able riots, and have been chairman at no She glared at me. I use the term ad less than twenty-six stormy public meetvisedly. It would seem the woman had ings. I am no weakling. I believe I found reason to be provoked at me. shall enlist.” "If I chose," said she, "to remain a "Are you educated ?" I asked. spinster, is that any reason why every “Enough,” said she, savagely, “to bespectacled spindleshanks sitting under stick a bayonet into a German.” an outrageous sign should remark upon “Um,” said I, “are you familiar with it?"

the word 'camouflage??” This I put as "Spindleshanks?” said I.

“Am I to a test question. If she had noted the understand that you refer to

appearance of this word it indicated a Spindleshanks?”

certain natural aptitude for the primary "You are," she said, shortly.

object of my organization.

Are you

me

as

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Certainly,” said she, “but I do not The second woman was selling a powapprove of it. I believe in frankness.

der to be put inside the shoes to give Evasions and disguises are abhorrent to ease and comfort to the feet. She inme.

formed me that infantrymen were crying "Excellent," said I.

“You are ac

for it, and that a soldier who had been cepted, and as you have reached mature able to march but five miles in a day years, and as your personal appearance before using the preparation was able is such as to suggest the possession of afterward to march twenty with ease. firmness, not to say bellicosity, I appoint you a non-commissioned officer. You may, hereafter, regard yourself as a sergeant.

I took her name, which, it appeared, was Hannah Panner, and directed her to report for active duty the following Monday: She seemed enthusiastic, which boded well for my enterprise. I fear, however, that I became prematurely optimistic. Miss Panner caused me to believe it would be a matter of no difficulty to recruit a sufficient number of suitable women, but as the day advanced and no other entered my office I became apprehensive. At first I contemplated sending a telegram to the Secretary of War demanding the use of the machinery of the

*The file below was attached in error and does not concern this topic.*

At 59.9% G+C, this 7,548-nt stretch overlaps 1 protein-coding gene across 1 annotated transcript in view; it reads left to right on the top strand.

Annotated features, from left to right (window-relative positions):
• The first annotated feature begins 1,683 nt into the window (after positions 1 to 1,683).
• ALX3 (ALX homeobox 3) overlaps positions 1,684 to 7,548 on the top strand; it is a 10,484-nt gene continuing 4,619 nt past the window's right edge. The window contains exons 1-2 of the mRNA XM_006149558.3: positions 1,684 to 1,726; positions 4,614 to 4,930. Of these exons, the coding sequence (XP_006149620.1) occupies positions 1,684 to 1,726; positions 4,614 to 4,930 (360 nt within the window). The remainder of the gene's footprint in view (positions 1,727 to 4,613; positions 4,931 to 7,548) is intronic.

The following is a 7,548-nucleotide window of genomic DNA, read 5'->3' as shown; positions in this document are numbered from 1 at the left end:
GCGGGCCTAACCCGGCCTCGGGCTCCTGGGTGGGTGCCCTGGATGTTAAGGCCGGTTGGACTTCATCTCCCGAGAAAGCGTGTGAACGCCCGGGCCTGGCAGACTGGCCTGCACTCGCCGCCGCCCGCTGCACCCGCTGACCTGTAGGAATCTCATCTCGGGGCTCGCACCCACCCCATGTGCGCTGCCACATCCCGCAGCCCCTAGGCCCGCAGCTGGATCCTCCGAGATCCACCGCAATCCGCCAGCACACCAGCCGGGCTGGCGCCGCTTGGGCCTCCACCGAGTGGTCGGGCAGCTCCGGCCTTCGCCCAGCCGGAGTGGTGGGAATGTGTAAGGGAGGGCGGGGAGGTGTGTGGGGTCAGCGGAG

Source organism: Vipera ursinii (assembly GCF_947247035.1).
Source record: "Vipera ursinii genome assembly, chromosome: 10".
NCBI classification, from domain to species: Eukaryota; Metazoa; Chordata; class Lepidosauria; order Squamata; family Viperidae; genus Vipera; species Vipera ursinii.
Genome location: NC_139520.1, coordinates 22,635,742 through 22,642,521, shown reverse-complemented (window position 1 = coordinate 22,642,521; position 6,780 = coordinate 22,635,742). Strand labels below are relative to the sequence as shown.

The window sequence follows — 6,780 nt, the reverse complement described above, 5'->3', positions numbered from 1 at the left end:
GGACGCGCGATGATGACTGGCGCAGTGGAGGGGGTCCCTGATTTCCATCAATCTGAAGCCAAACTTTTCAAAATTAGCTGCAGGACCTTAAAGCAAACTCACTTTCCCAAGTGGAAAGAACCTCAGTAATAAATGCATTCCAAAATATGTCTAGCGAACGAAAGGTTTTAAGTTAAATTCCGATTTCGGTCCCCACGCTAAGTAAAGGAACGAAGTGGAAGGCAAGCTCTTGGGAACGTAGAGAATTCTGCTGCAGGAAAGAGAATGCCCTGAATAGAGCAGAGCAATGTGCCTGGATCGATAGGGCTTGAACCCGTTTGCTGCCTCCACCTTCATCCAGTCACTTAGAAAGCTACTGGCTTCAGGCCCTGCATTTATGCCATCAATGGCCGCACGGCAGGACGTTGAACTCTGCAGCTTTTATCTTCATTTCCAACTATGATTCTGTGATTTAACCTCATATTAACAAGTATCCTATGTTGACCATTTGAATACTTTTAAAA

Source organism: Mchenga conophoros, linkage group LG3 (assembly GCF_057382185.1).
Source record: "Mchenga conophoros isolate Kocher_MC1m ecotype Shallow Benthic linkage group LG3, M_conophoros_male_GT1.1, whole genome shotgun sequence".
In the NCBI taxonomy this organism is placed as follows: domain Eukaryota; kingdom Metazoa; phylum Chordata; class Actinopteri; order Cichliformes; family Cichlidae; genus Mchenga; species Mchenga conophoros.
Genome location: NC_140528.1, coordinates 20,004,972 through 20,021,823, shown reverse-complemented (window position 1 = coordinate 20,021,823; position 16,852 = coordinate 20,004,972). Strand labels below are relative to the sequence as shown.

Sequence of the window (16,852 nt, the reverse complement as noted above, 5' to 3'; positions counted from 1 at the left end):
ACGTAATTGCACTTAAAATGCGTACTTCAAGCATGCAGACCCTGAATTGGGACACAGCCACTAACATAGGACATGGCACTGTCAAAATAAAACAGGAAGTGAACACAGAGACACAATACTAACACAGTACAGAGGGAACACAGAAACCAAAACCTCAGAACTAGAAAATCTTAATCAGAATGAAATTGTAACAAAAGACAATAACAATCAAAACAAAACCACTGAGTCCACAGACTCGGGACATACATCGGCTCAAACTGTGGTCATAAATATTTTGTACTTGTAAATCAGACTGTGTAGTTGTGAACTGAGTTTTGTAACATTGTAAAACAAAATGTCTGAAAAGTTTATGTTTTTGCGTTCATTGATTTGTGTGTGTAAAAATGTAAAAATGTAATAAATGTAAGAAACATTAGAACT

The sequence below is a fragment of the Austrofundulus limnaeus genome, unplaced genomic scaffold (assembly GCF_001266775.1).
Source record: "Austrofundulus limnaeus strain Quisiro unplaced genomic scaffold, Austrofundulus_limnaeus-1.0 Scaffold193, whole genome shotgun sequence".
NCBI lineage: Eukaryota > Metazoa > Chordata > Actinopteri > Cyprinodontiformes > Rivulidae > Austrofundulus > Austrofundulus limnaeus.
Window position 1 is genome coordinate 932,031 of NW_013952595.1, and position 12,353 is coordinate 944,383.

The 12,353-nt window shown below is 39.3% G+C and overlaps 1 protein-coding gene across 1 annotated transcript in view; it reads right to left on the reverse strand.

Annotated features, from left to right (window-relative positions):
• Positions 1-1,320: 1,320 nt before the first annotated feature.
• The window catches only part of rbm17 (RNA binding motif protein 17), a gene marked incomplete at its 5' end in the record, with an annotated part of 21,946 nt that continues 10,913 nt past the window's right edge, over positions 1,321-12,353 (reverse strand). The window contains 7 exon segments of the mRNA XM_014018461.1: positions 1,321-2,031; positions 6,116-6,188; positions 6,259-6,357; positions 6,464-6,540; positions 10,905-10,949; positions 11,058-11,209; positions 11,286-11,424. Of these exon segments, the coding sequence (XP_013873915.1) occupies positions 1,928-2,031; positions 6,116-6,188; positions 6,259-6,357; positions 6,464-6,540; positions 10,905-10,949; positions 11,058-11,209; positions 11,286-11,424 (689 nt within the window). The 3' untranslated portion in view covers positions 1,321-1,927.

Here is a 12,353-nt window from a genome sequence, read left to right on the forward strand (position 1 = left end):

YOUR COUNTRY NEEDS YOU," SAID I Draft, but on consideration I decided against that course.

Volunteers were much This interested me, for one of the duties more desirable.

of my battalion would, of course, be to But volunteers did not come. Nor did march. I ordered fifty pounds of the I have better fortune next day. Two mixture. women came up to my desk, but neither She seemed interested in my battalion of them enrolled in my organization. and exceedingly solicitous for its sucOne proved to be the Field Secretary and

The fact that recruits failed to Investigator for the Society for Prevent appear did not discourage her. ing Working Girls from Wearing White Nowadays," said she, "folks don't topped Shoes. Upon my assuring her that come to you; you got to go to them.' working girls did not enter into

my

calcu “You mean?" lations, and that our uniform did not de “That if you want wimmin to join mand white shoes, she expressed herself this here Battle of Death, you got to vehemently as being skeptical of the truth hustle out and git 'em." of my statements and informed me that “Excellent,” said I. “I shall do so at she meant to keep me under her eye.